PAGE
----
The Life, Death, and Rebirth of Muscle Beach

Devienne, Elsa (2018) The Life, Death, and Rebirth of Muscle Beach. Southern California Quarterly, 100 (3). pp. 324-367. ISSN 0038-3929

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In the 1940s and 1950s, at Santa Monica’s Muscle Beach, male and female acrobats and bodybuilders performed stunts and displayed muscular physiques. In 1958, in the aftermath of a sex crime panic, the site was closed. In the following decades a new “Muscle Beach” arose in countercultural Venice. The Muscle Beach phenomenon illuminates the changing meaning of muscles in America, from the conflation of muscularity with homosexuality in the 1950s to the triumph of “hard bodies” in the 1980s. The legitimization of visible muscularity was not a simple process. While the Muscle Beach athletes successfully distanced themselves from the taint of homosexuality by associating muscles with heterosexual glamour, the 1958 scandal reversed this trend and reinforced the stigma attached to muscles. In its second life, Muscle Beach gradually sidelined female weightlifters and glorified the heterosexuality of male bodybuilders, thus reinforcing traditional gender norms and leading to wider acceptance of the male muscular physique by the 1980s.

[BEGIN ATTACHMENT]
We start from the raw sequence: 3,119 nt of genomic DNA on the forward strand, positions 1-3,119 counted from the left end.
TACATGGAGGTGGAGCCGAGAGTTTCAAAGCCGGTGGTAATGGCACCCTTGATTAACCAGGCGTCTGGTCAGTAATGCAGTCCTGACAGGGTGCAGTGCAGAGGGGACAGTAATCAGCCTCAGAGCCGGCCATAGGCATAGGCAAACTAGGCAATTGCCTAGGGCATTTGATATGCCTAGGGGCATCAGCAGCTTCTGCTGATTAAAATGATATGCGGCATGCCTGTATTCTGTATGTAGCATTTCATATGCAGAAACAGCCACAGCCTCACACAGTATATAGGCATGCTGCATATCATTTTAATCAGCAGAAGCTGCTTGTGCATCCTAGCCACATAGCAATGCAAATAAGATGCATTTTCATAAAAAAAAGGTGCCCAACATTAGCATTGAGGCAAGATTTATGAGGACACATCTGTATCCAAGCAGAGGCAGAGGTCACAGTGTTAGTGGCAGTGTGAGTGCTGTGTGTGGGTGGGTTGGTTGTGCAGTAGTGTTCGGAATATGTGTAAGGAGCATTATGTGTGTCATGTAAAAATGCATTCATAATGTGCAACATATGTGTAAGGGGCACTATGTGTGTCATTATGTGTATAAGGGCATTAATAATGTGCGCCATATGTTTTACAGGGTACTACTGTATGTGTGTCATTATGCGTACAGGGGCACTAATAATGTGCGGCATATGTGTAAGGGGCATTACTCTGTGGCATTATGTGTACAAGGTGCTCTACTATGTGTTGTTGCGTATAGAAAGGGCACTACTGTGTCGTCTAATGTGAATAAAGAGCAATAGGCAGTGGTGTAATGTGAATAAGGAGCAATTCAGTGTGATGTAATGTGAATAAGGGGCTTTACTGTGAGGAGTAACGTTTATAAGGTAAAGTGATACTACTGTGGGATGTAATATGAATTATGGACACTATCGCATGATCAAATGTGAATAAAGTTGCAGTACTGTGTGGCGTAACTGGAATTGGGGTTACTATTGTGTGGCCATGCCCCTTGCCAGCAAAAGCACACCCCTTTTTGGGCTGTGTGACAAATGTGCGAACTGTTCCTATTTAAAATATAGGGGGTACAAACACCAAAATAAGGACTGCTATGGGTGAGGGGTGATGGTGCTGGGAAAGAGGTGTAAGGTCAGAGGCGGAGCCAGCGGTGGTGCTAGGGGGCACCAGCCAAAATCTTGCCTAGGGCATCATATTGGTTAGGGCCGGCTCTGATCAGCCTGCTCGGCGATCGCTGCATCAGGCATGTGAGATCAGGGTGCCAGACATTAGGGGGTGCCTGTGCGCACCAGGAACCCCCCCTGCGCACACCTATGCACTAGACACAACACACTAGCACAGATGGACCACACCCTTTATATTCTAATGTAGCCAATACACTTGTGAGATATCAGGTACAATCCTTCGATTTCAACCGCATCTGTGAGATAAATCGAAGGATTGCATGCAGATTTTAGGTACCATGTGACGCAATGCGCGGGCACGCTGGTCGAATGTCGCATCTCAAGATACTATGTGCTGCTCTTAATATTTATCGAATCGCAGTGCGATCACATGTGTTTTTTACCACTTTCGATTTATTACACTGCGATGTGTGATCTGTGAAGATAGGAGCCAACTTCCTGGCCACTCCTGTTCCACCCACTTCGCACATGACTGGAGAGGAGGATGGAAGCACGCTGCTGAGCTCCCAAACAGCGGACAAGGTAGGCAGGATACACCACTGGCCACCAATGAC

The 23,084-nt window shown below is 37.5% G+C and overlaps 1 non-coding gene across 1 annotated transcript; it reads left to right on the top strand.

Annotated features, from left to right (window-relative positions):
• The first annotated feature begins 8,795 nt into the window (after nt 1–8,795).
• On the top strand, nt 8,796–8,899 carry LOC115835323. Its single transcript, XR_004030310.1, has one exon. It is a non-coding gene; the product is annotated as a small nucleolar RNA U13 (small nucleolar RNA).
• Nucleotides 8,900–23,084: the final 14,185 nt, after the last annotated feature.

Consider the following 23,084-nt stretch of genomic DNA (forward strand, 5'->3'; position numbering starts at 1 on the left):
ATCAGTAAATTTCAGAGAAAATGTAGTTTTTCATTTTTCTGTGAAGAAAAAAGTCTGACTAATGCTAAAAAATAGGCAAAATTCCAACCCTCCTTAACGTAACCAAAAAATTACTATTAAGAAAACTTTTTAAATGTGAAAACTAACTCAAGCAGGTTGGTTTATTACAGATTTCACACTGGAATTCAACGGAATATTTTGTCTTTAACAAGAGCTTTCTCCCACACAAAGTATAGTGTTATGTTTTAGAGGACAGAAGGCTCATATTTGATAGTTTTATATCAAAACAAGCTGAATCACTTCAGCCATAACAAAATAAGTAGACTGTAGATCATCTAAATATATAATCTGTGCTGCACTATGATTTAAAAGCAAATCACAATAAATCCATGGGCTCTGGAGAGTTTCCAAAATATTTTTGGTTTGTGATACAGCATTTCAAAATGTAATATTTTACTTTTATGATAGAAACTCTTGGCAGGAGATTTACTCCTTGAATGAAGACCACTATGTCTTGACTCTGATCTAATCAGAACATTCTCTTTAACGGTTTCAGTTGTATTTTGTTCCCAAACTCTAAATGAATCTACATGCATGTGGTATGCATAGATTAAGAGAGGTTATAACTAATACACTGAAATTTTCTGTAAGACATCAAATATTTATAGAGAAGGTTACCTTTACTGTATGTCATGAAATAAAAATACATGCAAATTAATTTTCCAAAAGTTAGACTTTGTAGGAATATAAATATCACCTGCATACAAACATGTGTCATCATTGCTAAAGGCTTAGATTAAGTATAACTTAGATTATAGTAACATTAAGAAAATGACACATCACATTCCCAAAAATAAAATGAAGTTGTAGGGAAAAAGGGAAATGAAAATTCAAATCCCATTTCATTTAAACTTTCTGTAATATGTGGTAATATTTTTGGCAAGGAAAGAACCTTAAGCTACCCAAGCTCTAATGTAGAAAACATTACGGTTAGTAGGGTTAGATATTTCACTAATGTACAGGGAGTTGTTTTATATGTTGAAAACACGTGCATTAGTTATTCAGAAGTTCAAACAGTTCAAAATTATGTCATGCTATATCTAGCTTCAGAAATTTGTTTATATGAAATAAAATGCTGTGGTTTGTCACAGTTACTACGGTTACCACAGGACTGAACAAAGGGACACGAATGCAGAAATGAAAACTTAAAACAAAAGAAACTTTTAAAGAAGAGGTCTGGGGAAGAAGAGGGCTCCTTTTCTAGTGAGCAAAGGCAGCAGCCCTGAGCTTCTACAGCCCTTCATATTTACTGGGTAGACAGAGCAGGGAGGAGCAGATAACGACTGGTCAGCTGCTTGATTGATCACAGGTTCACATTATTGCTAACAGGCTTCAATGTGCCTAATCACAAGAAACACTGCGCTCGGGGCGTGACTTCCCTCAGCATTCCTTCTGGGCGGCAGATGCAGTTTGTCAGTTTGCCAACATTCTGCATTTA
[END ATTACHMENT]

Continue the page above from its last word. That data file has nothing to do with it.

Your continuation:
Item Type: Article
Uncontrolled Keywords: physical culture, muscularity, bodybuilding, weightlifting, gender and athletics
Subjects: L600 Anthropology
V300 History by topic
Department: Faculties > Arts, Design and Social Sciences > Humanities
Depositing User: Paul Burns
Date Deposited: 20 Sep 2019 10:56
Last Modified: 10 Oct 2019 15:03

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